It feels good to be back in the studio, finally making some things.
I’ve struggled to make Leadville home, and have been battling larger forces that have made it almost impossible to create art for many years. A severe traumatic brain injury in 2010 put an end to my career as a visual artist, curator, printmaker and teacher in Seattle. Dealing with the extreme depression, suicidal ideation and anxiety that ensued, it was all I could do to keep myself alive.
I finished up collaborative projects with No Touching Ground and other New Mystics members, and continued to work with Saint Genet on theatre projects after the TBI, but found it almost impossible to generate any personal work. What had once been an inexhaustible fountain of ideas and images became a personal hell.
I always kept doing graffiti tho. The immediate nature of writing on things as communication with the natural world and memory of passage through space was the only creative outlet I found satisfying. It was like trying to reconstruct my identity, similar to reconstructing the language I lost in the accident (aphasia is a common symptom of TBI, and mine was severe). Those disparate marks in space were the only thing holding me together at times.
I also started hiking long distance trails during this time – a suggestion from Harpo regarding a long walk of the Appalachian Trail in 2013 was both the birth of the Wrong Way Gang, and the inception of a personal obsession. The limited scope of interaction and stimuli was helpful in managing my anxiety and depression, and the physical exhaustion helped with sleep and suicidal ideation. I recently read that Eye Movement Desensitization and Reprocessing (EMDR) therapy was developed as a reaction to Francine Shapiro’s walking in the park… apparently I’d started to develop my own ways of processing trauma, parallel to contemporary psychotherapy models. Of course, no treatment was available to me at the time, as I lacked basic healthcare from 2001 to 2017.
A recent conversation with a friend who had witnessed someone close to her cope with a TBI mentioned that she “had to make her world much smaller. Which was very different from her previous behavior, where she was extremely social and outgoing.” This statement resonates with me on many levels. During my Appalachian Trail thru hike, I started sending postcards as a way of communicating. The succinct nature of the writing appealed to me, and I desperately wanted to reach out to people without getting too close. These postcards became the foundation for a practice I carry on today – WORD PLAY.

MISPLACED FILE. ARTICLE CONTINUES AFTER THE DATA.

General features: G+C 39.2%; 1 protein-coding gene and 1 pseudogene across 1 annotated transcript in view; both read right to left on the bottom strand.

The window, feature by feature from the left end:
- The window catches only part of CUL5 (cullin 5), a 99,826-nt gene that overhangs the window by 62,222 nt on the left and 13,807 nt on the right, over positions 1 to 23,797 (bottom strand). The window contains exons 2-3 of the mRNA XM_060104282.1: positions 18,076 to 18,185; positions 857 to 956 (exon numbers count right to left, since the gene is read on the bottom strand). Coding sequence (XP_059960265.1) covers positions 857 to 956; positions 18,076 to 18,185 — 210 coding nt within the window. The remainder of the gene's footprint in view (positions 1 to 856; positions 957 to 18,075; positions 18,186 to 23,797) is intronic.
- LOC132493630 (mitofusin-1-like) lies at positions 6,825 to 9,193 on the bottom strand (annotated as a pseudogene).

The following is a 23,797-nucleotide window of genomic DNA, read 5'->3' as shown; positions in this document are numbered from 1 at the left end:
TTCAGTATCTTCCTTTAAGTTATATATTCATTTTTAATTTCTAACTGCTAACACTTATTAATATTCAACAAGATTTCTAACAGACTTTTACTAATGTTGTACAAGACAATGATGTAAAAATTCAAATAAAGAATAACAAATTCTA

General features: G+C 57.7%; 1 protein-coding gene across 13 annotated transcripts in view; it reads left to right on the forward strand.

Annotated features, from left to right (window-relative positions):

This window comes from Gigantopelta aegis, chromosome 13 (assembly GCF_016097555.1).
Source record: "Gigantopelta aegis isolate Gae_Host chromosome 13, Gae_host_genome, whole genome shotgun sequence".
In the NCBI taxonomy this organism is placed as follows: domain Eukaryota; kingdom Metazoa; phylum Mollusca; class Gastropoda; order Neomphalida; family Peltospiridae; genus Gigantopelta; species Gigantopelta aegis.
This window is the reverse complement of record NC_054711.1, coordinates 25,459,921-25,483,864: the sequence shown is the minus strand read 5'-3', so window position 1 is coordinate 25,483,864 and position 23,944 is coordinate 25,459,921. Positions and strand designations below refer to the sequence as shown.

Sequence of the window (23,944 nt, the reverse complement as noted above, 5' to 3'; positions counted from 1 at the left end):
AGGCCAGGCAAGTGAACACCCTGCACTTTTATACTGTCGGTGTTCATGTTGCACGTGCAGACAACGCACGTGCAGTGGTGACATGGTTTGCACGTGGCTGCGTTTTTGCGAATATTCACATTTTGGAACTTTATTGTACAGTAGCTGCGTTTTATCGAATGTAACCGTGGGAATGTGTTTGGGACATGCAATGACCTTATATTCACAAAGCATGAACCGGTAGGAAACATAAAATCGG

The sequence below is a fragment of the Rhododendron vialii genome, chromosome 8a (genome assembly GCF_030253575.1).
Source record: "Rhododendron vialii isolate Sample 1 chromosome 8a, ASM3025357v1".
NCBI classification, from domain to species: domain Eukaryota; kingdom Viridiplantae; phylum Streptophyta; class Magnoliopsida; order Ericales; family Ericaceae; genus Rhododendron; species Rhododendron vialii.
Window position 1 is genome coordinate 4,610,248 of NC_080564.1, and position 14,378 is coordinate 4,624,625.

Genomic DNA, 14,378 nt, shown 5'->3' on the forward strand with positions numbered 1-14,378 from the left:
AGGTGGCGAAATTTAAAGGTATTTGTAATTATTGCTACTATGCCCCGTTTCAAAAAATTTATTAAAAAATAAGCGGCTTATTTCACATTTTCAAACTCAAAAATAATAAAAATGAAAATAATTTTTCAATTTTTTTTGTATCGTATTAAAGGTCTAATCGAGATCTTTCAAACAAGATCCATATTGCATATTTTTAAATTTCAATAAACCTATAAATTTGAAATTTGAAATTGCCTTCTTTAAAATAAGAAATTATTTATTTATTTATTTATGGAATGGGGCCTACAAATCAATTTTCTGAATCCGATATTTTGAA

The original WORD PLAY is a reference to the knuckle tattoo game – pick two 4 letter words. My knuckle read CAST IRON – an homage to my past running free vegan secret cafes and a practice of cooking as community, but also an acknowledgement that while a cast iron skillet can be kept carefully for generations, it will shatter if dropped on a concrete floor. I became obsessed with this game, and remain obsessed today, hundreds of postcards later.
My new body of work is an expansion of the WORD PLAY practice – using a printmaking process to create editions of singular works of art. As a printmaker I’ve always been obsessed with the individual, tactile nature of handmade goods. I’ve always been aware that the more personal and individual an object is, the greater the value… this made me a terrible commercial Tshirt printer, but a pretty good art printer; as a part of this fine art printing I became deeply interested in reduction printing. The prints in LAST WORD are either 4 to 6 color reduction screen prints, or multi-colored (and hand touched) reduction block prints. The beauty of reduction printing, especially paired with an experimental/overprinting process, is the print becomes an individual work of art which is un-reproducible.
I look forward to sharing these new prints, all made in Leadville, at Ahab & Absalom starting January 2021. More information, including a giveaway and virtual tour of the show coming soon!